Don Mattingly knows exactly what the Los Angeles Dodgers need to get back to a championship level and the manager is not afraid to say it without hesitation.
"Offense, no question," Mattingly said Tuesday afternoon in a candid interview on the "Mason & Ireland Show" on 710 ESPN. "We need a bat. We need a bat that's solid. It's a kind of a day-in, day-out bat. We need that one-two punch. To me that's the biggest need."
Not that Mattingly is holding out a tremendous amount of hope of the Dodgers actually acquiring a front-line hitter, considering the team and owner Frank McCourt are in bankruptcy court and McCourt recently announced a divorce settlement with ex-wife Jamie McCourt for $130 million.
"Not really," Mattingly said when asked how confident he was in the team adding a big-time slugger, given the financial situation. "I can't say I'm confident that we're going to be able to do it. We've talked about different things. ... You hear Prince (Fielder), you hear Albert (Pujols). Those are nice thoughts, there's a lot of teams talking about those type of guys ... but you gotta have a Plan B, a Plan C. How do we put offense together if we can't do something like that? That's the biggest thing.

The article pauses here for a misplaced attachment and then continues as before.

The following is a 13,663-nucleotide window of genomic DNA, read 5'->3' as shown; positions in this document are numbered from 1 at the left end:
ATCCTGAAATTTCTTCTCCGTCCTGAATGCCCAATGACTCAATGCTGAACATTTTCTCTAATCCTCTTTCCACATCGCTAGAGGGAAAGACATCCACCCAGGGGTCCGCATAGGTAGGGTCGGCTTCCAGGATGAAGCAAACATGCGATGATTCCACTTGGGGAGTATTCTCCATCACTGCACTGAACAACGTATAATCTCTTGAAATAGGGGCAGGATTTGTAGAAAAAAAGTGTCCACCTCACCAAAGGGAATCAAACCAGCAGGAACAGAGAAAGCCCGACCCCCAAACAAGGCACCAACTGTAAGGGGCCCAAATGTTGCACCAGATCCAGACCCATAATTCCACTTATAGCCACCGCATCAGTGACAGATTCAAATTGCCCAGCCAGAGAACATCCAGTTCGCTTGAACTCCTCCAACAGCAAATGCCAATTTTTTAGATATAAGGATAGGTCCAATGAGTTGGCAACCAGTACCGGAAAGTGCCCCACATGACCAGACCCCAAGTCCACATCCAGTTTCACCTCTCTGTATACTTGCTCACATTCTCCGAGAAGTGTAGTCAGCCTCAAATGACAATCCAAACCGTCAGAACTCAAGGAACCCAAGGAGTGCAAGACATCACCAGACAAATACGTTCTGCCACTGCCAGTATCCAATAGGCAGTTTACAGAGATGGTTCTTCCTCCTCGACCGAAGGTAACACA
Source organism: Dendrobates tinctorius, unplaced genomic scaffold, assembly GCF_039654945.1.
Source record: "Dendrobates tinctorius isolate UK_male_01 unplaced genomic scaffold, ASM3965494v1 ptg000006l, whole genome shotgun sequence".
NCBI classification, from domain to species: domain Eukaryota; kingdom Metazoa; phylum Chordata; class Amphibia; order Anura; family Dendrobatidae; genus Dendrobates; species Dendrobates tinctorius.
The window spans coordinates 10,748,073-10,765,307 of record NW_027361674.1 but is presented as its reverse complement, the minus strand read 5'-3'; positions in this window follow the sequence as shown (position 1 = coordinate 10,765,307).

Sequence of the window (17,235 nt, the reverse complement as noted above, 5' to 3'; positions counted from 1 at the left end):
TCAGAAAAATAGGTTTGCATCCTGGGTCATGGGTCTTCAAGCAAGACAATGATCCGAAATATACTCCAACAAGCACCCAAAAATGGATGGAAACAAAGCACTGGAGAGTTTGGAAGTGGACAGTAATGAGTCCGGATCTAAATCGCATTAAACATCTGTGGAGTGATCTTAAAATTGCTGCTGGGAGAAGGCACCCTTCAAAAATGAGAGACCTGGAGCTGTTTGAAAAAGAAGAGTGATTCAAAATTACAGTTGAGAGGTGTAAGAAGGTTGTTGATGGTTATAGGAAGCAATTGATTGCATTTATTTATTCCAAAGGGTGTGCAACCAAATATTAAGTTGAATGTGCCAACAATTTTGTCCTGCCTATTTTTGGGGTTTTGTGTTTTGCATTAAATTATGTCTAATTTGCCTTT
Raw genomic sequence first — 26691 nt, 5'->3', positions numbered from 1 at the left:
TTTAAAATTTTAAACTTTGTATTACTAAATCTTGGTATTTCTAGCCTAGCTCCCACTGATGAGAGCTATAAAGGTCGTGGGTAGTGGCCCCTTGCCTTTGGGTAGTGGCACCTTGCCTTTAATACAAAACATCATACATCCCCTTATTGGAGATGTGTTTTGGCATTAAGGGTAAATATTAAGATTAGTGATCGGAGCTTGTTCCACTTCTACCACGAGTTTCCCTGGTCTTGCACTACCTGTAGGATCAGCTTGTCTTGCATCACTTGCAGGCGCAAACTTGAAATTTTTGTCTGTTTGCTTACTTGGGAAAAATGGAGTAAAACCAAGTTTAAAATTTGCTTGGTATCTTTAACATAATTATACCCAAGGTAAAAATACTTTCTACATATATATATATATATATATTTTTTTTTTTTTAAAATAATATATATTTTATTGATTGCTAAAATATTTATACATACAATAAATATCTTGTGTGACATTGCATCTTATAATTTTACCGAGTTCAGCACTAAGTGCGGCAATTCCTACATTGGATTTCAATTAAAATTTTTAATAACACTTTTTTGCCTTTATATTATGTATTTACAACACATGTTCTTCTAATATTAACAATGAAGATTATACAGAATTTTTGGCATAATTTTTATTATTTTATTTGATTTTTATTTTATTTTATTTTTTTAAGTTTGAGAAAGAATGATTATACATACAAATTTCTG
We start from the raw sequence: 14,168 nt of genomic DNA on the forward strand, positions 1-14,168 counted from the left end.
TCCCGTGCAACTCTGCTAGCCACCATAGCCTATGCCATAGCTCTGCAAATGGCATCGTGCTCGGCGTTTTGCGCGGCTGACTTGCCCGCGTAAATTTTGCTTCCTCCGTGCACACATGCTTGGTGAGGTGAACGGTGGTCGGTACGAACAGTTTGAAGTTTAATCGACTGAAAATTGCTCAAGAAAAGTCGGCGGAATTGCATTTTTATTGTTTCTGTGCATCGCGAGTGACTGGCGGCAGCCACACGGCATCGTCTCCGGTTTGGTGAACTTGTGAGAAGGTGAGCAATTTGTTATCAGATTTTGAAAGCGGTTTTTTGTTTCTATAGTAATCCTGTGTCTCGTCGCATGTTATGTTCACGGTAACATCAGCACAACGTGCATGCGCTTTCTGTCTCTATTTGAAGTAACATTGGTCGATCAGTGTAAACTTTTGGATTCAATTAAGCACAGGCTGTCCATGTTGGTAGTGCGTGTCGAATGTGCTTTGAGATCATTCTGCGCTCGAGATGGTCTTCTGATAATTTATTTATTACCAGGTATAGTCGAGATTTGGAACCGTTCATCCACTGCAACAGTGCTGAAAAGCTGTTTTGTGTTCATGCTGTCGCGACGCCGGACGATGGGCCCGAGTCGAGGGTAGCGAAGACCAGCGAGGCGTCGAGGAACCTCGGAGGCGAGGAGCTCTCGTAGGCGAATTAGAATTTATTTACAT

"And obviously, I don't know where we're going to be as far as what we're going to be able to do. Are we going to go backward with the budget, are we going to go forward? ... It's hard to know right now."
Mattingly said McCourt was mostly hands-off during the 2011 season. He said the two had dinner during spring training and McCourt spoke to the players then, but after that the owner was rarely seen in the clubhouse.
"He said to me then, 'I'm trying to stay away. I don't want to be a distraction,' " Mattingly said. "He wanted to let us try to do our thing so he basically backed off."
In terms of the team's second-half surge, Mattingly said it was a simple matter of the Dodgers scoring more runs that helped them finish third in the National League West at 82-79. The impetus for that push was the acquisition of Juan Rivera, who in 62 games knocked in 46 runs and gave the team a legitimate threat behind Matt Kemp, who blossomed during an MVP-caliber season with a .324 average, 39 home runs, 126 RBIs and 40 stolen bases -- all team highs.
Mattingly also was clear about his desire for the team to do all it can to sign Kemp to a contract extension. Kemp can become a free agent after the 2012 season.
"Matt proved he's the guy last year," Mattingly said. "Everything we asked him to do, he basically did it. ... I think he's one of the guys you lay your hat on. It's a tough call because if he gets to being a free agent he's going to demand huge money. But if you're going to be one of those teams, you gotta have that one-two punch and we've got one with Matt."
Mattingly, who said during the season he preached to his team not to make excuses about performance, also says he knows what the ultimate goal is.
"We can talk about being competitive and we talk about winning a championship," Mattingly said. "Really, I want to win a championship. We can be competitive, but I think the fans of L.A. want to win a championship. I'm going to be realistic and we're going to do the best we can. Whatever we're able to do, we're going to get the most out of these guys. Is that going to be enough? We're going to find out."